By Dom Juretic
Hi fellow members, pilots and friends of free flight,
I welcome you to this first instalment of our new e-newsletter. This is our new chosen format to communicate all official HPAC business to our members. HPAC volunteers will be called upon to contribute to this newsletter to make sure that we share all matters of interest with you our members. This concept might evolve in the future to include contributions on topics relating to our sport which might come from you. But for now we will keep it light by focusing on HPAC official business.
Since the last issue of our magazine Air was published in its paper form, the world changed. Many newspapers and paper magazines disappeared and the way people communicate evolved. Taking this into account, there is no way of going back. This is why we will from now on almost exclusively use the internet to keep contact with our members. We will do so through our website and its forum, this newsletter and the HPAC Facebook group/page. (This group is up to 460 members as of today).
Many things happened in our sport in the last little while. And quite a few of them were really sad. Our 2012 season was one of our most dismal ones safety wise. Some dramatic accidents brought unwanted media attention and bad press like at no other time in our sport’s short history. While under this spotlight, we realized how superficial some of our safety processes were and how shallow some ratings requirements seemed to be. This prompted our sense of due diligence into action. There was no alternative but to take all means necessary to beef up our ratings requirements and safety processes. To achieve this we brought together all senior instructors and sequestered them in a Vancouver meeting room for a whole weekend in November of 2012. And it worked! It got the ball rolling and we now have the first total overhaul of our instruction system since it came into being many years ago. Yes there have been other attempts, but all other were partial or fell short. And this overhaul also included all exams which were long due for a review.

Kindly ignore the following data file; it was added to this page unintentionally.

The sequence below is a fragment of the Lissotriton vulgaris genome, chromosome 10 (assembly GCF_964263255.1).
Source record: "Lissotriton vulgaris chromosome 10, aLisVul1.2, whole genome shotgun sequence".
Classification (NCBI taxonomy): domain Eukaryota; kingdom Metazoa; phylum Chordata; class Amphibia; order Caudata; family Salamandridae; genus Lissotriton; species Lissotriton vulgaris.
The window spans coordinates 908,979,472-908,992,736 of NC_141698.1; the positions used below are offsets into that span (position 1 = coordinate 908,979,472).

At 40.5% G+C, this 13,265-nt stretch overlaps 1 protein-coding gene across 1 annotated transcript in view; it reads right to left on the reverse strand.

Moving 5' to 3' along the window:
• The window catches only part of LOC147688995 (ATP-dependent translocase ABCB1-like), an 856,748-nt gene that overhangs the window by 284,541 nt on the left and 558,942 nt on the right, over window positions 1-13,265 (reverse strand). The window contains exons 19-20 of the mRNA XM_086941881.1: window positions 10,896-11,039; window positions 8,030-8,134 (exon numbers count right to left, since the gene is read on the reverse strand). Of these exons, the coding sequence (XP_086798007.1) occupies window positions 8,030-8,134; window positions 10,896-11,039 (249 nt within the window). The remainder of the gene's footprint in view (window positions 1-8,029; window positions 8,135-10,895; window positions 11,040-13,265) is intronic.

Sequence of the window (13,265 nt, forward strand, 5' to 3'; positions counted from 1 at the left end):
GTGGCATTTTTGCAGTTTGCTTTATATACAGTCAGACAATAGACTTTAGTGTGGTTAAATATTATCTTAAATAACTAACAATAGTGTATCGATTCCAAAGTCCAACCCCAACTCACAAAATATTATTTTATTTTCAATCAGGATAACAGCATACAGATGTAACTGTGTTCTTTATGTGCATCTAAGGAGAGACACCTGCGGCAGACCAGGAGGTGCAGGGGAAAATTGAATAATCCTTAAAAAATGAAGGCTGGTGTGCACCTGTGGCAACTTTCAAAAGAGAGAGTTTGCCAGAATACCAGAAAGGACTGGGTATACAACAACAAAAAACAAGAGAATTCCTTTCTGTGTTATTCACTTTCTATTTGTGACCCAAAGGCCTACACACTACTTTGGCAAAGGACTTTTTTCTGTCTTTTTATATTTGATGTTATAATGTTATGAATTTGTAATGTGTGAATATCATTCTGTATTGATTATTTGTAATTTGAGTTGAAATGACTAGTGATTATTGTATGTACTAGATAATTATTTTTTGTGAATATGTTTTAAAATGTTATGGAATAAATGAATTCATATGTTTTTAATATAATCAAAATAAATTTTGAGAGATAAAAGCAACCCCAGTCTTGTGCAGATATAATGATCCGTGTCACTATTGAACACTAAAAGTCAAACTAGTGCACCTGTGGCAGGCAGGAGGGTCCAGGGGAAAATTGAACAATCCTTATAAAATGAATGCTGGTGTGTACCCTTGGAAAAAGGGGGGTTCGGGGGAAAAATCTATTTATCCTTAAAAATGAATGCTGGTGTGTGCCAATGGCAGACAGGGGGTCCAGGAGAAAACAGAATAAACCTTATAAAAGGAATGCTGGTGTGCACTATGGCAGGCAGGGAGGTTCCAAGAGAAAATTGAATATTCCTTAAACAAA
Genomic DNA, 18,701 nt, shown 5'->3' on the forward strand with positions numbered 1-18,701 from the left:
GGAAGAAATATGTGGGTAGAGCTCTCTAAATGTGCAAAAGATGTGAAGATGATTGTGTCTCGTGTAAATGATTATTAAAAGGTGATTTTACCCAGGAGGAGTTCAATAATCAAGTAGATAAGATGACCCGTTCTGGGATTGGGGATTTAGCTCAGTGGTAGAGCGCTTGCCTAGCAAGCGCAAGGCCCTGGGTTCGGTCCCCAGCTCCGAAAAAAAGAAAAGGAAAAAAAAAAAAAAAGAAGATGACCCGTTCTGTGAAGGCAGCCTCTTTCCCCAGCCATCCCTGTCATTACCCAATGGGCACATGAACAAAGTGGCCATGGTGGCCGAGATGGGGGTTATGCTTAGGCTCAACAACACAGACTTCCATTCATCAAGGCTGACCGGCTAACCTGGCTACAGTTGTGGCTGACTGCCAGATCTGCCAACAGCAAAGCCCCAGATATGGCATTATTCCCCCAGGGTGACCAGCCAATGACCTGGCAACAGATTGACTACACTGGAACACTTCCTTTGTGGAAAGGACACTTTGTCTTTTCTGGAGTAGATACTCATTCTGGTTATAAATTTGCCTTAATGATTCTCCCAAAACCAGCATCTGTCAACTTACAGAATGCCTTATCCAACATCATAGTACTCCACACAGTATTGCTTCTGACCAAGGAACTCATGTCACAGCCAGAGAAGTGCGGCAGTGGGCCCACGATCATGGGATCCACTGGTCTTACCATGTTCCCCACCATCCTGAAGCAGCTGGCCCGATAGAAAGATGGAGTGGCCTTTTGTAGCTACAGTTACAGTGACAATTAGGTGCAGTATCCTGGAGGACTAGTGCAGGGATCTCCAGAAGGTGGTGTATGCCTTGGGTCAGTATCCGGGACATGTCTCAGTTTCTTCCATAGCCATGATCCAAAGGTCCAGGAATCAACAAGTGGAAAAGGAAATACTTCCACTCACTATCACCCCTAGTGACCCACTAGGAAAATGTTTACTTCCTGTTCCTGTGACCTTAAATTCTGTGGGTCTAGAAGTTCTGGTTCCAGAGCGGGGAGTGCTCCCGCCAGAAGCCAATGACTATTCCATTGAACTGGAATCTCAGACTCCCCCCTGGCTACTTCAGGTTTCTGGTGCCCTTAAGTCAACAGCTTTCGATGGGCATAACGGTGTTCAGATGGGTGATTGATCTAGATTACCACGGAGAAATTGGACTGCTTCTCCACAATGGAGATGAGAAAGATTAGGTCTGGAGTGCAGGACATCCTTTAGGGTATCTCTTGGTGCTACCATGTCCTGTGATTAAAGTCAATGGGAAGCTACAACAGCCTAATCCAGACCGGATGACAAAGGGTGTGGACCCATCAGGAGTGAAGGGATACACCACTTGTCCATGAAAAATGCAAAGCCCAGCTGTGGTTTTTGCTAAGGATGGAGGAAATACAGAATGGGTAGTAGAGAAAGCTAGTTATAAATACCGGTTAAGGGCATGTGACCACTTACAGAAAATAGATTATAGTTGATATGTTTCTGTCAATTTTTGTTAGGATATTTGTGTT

You can’t fail to note that these new requirements were upgraded, meaning they seem tougher. And in many ways they are. But what is really noteworthy is that we moved away from the more quantitative to a more qualitative approach. What is key in our new system is the list of required skills that go with each rating. This list is really spelled out now and will constitute a new baseline of minimum standards which will have to be imposed all across the land. This more comprehensive approach is also reflected in the higher requirements that include the instructor ratings. And this should also put us more in line with other major nations in our sport.
All this work on the ratings and exams is now being done on our safety processes where following the recommendations of our special investigator Martin Henry, we (our safety chairs Suzanne Francoeur and George Martin) are adopting a risk management approach to make sure that we are up to date with the best practices safety wise.
In search of those best practices, your Executive Director Margit Nance and I attended the semi-annual USHPA Board of Directors meeting recently. The open door policy of our American neighbors allowed us to witness the transition that they had to go through recently to implement this new risk management and best practices approach and thereby satisfy new requirements of their insurer.
Even if these weren’t imposed by this series of tragedies that plagued our sport last year, we would have had to come to the conclusion that it was time to bring our game up a notch or two anyway. Your association just can’t afford to look amateurish in these times of instant media scrutiny, if we are to continue to defend this still seemingly frivolous sport in a professional way. With the steps mentioned here I do believe that we will be well armed to do just that and more importantly, that these steps should favor better skills for pilots and instructors and better overall safety for all.
I have just been reelected for another two year term as Quebec director. I cherish the confidence that you have invested in me and will try my best to rise to it, thank you!
Be safe and fly sky high!